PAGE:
For readers who loved Sara Pennypacker’s Pax and Lois Lowry’s The Giver comes a deep, compelling, heartbreaking, and completely one-of-a-kind novel about nine children who live on a mysterious island.

On the island, everything is perfect. The sun rises in a sky filled with dancing shapes; the wind, water, and trees shelter and protect those who live there; when the nine children go to sleep in their cabins, it is with full stomachs and joy in their hearts. And only one thing ever changes: on that day, each year, when a boat appears from the mist upon the ocean carrying one young child to join them—and taking the eldest one away, never to be seen again.

Today’s Changing is no different. The boat arrives, taking away Jinny’s best friend, Deen, replacing him with a new little girl named Ess, and leaving Jinny as the new Elder. Jinny knows her responsibility now—to teach Ess everything she needs to know about the island, to keep things as they’ve always been. But will she be ready for the inevitable day when the boat will come back—and take her away forever from the only home she’s known?

Restart by Gordon Korman

Chase’s memory just went out the window.

Chase doesn’t remember falling off the roof. He doesn’t remember hitting his head. He doesn’t, in fact, remember anything. He wakes up in a hospital room and suddenly has to learn his whole life all over again . . . starting with his own name.

He knows he’s Chase. But who is Chase? When he gets back to school, he sees that different kids have very different reactions to his return.

Some kids treat him like a hero. Some kids are clearly afraid of him.

One girl in particular is so angry with him that she pours her frozen yogurt on his head the first chance she gets.

Pretty soon, it’s not only a question of who Chase is–it’s a question of who he was . . . and who he’s going to be.

Hero: Hurricane Rescue by Jennifer Li Shotz

The action-packed follow-up to Hero, from the #1 New York Times bestselling author Jennifer Li Shotz.

When a dangerous hurricane strikes town and Jack and his puppy, Scout, go missing, retired search-and-rescue dog Hero is the only one who can track them down.

Hero and his human, Ben, set off into the woods, but when the storm surges out of control, the group is suddenly trapped with no way out. Now it’s up to Hero to get everyone home safe and sound. Together, Hero and Ben fight for their lives—but can Hero battle his way past alligators, mudslides, and raging floods?

Join Hero for another epic adventure and discover what a dog will do to save his best friend. This edition is a paper-over-board hardcover.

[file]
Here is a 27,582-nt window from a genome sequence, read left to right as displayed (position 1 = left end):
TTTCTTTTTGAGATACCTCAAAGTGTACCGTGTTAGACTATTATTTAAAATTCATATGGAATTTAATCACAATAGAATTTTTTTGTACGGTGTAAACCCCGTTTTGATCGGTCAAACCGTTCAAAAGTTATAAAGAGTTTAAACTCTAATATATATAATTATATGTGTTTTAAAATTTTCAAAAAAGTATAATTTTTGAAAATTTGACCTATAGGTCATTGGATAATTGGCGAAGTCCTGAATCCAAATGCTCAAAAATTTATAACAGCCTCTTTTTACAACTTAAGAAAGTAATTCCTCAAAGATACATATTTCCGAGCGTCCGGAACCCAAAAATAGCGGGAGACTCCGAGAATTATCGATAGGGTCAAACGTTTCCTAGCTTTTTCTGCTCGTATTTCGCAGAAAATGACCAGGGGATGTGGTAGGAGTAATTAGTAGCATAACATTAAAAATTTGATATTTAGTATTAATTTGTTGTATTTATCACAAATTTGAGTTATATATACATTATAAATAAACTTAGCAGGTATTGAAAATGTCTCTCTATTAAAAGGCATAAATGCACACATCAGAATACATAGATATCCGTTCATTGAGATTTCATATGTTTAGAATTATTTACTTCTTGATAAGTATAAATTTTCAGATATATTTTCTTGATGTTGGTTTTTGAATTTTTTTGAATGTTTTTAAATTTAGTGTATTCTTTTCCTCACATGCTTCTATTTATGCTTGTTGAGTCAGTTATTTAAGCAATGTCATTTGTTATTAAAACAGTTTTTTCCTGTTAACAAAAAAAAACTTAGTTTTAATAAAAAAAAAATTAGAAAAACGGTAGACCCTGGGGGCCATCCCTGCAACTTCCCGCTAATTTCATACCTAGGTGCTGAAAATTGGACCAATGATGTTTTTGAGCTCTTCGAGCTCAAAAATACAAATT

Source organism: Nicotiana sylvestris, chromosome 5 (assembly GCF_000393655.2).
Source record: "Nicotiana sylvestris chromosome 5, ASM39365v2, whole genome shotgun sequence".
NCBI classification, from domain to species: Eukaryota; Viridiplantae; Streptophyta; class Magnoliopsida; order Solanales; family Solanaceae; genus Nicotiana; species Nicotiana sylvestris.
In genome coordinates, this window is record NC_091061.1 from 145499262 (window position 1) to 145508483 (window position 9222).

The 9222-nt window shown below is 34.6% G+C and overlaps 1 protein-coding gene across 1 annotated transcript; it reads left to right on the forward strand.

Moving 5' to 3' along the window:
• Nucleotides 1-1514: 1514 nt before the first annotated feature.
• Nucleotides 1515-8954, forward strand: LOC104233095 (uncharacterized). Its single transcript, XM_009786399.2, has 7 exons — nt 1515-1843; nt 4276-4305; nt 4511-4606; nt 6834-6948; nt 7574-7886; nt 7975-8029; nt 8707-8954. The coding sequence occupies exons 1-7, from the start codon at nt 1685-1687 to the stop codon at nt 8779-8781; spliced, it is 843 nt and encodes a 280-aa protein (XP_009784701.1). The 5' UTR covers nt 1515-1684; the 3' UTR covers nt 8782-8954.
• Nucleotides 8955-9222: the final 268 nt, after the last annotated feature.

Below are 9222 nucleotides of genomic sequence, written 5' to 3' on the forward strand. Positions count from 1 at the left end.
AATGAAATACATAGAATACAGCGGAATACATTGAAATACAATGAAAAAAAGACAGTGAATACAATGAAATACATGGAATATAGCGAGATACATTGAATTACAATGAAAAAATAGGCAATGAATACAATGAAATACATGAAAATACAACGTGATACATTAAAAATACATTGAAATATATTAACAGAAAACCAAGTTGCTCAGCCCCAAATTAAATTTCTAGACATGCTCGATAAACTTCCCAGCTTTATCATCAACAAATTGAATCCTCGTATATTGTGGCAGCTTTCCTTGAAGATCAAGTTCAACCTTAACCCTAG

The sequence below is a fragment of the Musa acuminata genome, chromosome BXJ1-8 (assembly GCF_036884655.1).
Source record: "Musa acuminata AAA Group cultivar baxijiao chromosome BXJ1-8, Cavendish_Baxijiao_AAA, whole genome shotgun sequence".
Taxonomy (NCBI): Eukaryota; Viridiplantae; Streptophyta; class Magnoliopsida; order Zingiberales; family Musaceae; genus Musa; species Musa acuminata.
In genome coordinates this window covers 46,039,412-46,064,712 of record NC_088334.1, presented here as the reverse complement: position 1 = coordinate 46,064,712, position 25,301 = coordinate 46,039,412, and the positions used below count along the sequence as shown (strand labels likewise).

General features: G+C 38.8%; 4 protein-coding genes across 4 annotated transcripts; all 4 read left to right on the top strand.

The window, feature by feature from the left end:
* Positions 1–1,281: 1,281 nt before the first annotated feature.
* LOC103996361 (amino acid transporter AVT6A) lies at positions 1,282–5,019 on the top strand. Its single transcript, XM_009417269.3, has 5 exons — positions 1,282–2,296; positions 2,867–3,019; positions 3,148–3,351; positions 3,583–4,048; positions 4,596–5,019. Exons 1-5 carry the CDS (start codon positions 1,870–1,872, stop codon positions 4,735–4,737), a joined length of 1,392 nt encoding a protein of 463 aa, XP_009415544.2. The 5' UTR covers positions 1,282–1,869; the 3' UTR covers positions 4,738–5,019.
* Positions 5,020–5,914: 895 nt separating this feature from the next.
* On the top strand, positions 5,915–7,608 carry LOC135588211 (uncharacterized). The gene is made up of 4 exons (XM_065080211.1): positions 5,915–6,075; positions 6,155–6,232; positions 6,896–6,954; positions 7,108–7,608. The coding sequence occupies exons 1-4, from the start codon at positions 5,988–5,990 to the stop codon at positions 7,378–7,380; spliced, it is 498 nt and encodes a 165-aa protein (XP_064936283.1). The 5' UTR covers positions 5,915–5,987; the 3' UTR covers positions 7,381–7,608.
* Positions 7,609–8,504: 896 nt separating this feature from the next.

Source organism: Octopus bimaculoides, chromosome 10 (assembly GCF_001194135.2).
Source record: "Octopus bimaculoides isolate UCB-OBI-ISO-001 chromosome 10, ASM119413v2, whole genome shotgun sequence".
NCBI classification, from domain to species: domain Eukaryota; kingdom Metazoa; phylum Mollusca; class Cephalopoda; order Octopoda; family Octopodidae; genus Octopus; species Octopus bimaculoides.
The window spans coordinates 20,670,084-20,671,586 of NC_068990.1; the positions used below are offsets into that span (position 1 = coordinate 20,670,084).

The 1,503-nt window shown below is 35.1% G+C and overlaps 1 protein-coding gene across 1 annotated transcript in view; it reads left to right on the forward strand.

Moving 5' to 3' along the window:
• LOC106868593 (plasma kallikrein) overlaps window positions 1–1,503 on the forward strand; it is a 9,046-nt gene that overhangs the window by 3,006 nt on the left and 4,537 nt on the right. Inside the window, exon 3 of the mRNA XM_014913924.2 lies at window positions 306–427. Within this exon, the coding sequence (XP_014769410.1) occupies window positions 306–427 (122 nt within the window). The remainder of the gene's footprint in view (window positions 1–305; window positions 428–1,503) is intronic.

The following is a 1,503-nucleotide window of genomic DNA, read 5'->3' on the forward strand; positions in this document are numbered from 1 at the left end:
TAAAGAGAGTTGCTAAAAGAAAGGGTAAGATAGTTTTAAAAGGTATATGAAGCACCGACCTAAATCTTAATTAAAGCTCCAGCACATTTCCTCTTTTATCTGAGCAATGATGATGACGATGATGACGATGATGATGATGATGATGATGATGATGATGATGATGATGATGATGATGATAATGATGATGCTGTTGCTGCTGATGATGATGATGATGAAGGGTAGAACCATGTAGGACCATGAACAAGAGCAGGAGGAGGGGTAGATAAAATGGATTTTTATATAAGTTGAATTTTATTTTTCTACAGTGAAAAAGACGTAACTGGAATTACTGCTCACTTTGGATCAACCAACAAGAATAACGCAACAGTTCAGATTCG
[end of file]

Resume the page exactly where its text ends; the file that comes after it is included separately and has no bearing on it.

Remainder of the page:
The Great Treehouse War by Lisa Graff

Kids vs. parents! An epic treehouse sleepover! An awesome group of friends! An exciting new book from National Book Award finalist Lisa Graff.

Winnie’s last day of fourth grade ended with a pretty life-changing surprise. That was the day Winnie’s parents got divorced and decided that Winnie would live three days a week with each of them and spend Wednesdays by herself in a treehouse smack between their houses, to divide her time perfectly evenly between them. It was the day Winnie’s seed of frustration with her parents was planted, a seed that grew until it felt like it was as big as a tree itself.

By the end of fifth grade, Winnie decides that the only way to change things is to barricade herself in her treehouse until her parents come to their senses—and her friends decide to join. It’s kids versus grown-ups, and no one wants to back down first. But with ten kids in one treehouse, all with their own demands, things can get pretty complicated pretty fast! Even if they are having the most epic slumber party ever.

In the newest novel by beloved National Book Award finalist Lisa Graff, kids have turned the tables on their parents, and all the rules have been tossed out the window. But does Winnie have what it takes to hold her ground and keep everyone happy?

The Unexpected Life of Oliver Cromwell Pitts by AVI

In the seaside town of Melcombe Regis, England, 1724, Oliver Cromwell Pitts wakes to find his father missing and his house flooded by a recent storm. He’s alone in his ruined home with no money and no food. Oliver’s father has left behind a barely legible waterlogged note: he’s gone to London, where Oliver’s sister, Charity, is in trouble. Exploring damage to the town in the storm’s aftermath, Oliver discovers a shipwreck on the beach. Removing anything from a wrecked ship is a hanging offense, but Oliver finds money that could save him, and he can’t resist the temptation to take it. When his crime is discovered, Oliver flees, following the trail of his father and sister. The journey is full of thieves, adventurers, and treachery—and London might be the most dangerous place of all.